YA Reading List Pt 3: Dystopian/Science Fiction

Howdy!

First, Happy Thanksgiving to all my friends in the U.S. I hope your holiday was full of laughter with good company and lots of great food. Second, next week, there will be a very special guest post here…I can’t say more yet, but be on the lookout December 2!

So, here we are at week 3 of my favorite YA reads. This week I’m taking a look my faves in the dystopian and Science Fiction space. Now, during the my review of the classics, I noted Ender’s Game, which also totally belongs here as the Mack Daddy of YA SciFi, at least in my opinion. Aliens, precocious kids, scheming adults, big politics–it has it all. But what about newer fare? Well, we have to start with the big one….

The Hunger Games Trilogy

Suzanne Collins nailed it. Bleak, dark, violent, this YA took the country by storm, and why not? With Katniss Everdeen, girls had a kickass heroine who fought as hard as the guys to protect those she loved. But Katniss also maintained vulnerability and, let’s face it, naivety. But this bow-wielding, braid-wearing defiant  was willing to go up against the system in her own way…only to be used for a bigger cause.  Underneath the story, lurks a beautifully, wickedly crafted satire about 1st world greed, Reality TV culture, and how governments hide suffering through entertainment. In fact, “Panem” means “bread” in Latin–and the Romans used “bread and games” as a way to pacify the masses. By keeping the Capitol sated with everything they desire, from fashion to gourmet, overabundant food, the citizens have less chance of worrying about the enslaved masses working to keep them entertained.  All in all, it’s a heart-stopping story that makes you ask yourself some hard questions.

 

The Across the Universe Trilogy.

Part science-fiction, part dystopian, this trilogy focuses on the unlikely love story (and the perils of that love) between the newly awoken Amy, the child of two scientists who are cryogenically frozen for long distance space travel to a new Earth, and Elder, the leader in training of the “Shipper” population–the working class who keeps the Godspeed running as they travel the hundreds of years from home (Sol-Earth) to Centauri-Earth. There’s murder, genetic manipulation, class warfare and double crosses galore across this series. It isn’t hard SciFi, but definitely more SciFi than most YA novels out there. Very entertaining, and unusual, stuff.  Warning–there are a few scenes that aren’t for the faint-hearted (and some sexual content).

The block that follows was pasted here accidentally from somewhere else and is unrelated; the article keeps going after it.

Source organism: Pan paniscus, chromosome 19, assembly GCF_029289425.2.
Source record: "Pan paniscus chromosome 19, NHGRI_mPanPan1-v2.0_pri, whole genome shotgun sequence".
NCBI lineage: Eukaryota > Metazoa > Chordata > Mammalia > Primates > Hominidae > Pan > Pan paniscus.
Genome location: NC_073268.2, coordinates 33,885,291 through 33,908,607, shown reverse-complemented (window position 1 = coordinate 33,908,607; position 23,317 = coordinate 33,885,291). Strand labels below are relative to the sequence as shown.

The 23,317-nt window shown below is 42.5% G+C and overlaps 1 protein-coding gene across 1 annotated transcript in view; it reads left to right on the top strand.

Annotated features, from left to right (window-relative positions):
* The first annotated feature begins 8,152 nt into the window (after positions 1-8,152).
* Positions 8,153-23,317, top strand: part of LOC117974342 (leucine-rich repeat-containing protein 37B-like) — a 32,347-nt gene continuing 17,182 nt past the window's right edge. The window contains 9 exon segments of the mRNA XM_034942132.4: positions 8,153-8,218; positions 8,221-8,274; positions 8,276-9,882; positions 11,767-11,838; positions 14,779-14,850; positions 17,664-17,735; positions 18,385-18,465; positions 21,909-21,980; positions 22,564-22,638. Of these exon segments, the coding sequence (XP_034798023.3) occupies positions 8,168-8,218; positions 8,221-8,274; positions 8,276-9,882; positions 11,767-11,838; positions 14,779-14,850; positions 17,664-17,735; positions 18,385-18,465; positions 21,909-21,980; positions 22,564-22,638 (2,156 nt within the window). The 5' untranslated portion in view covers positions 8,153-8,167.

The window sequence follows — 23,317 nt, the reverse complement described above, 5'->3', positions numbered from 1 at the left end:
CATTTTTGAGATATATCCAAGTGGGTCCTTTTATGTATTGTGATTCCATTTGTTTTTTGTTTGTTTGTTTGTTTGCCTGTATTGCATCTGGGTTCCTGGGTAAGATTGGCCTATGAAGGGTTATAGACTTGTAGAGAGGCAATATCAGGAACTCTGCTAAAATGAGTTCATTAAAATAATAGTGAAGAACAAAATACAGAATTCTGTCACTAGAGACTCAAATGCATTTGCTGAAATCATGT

The Courier’s Daughter series

Two books in and I’m really enjoying this post-apocalyptic YA by C. J. Redwine. Rachel, the heroine, is a tough-hearted, strong-willed girl in a society that forces women to be under the “protection” of a man at all times–either their father/guardian, or the man who’s claimed them for mate.  Led by a cruel dictator, people don’t look to change their fate because he keeps them safe from the “Cursed One” who won’t dare enter the city walls. I won’t blow any secrets about the Cursed One, but it was a unique premise and I enjoyed it. There’s also a lovely, vulnerable, uncertain romance between Rachel and Logan, her father’s apprentice who becomes her guardian after her father’s is proclaimed dead, which is really uncomfortable because Logan’s about Rachel’s age.  The world building is lovely, and while the Commander is kind of one-note in his cruelty and lust for revenge, I found the wider story a really good read.

 


The Curse Workers Series

You want noir? I’ll give you noir! This series might be my favorite of the lot. I’m known for liking my villians a little bit good and my heroes more than a little dark…and boy, does this trilogy by the master Holly Black deliver. Holy. Crap. In fact, I’m not even sure where to start. ::flails:: Okay, so imagine an alternate timeline in which some people have a genetic trait that allows them to work curses. They can only deliver them through the hands, so in this society, everyone wears gloves. Coming at someone with bare hands is like coming at them with a gun. (And the idea of blowback…let’s just say I wish I could think of something like that!) Now, imagine Cassel , one of the best, darkest YA heroes I’ve ever met, who is part of a curse-working crime family who works for the mob. And he’s the only one of them who can’t work curses, but is an exceptional conman on his own, running Book at his private school and scamming the people who think they know him. Oh, and he killed his best friend and is drowning in guilt over it. Yeah. Except…nothing is what it seems and once Cassel figures it out, everyone is after him, from the mob, to his family, to the Feds.  Dirty, gritty, edgy–those are the perfect words for this read. But it is SO worth it. If you like hard-boiled mysteries, this is the series for you.

(My guilty pleasure from this list would be the Lux series by Jennifer Armentrout. Kind of soapy/campy with lots of cliffhangers, but darn if I’m not completely addicted. )

So that’s the list! What about you? What are your favorites?

One comment

  • I strongly suggest reading Robinson Wells (Feedback & Variant — a two book series). His newest book, blackout just came out and looks good. Also, Veronica Roth (Insurgent, Divergent and Allegiant) make a great dystopian trilogy.

Leave a Reply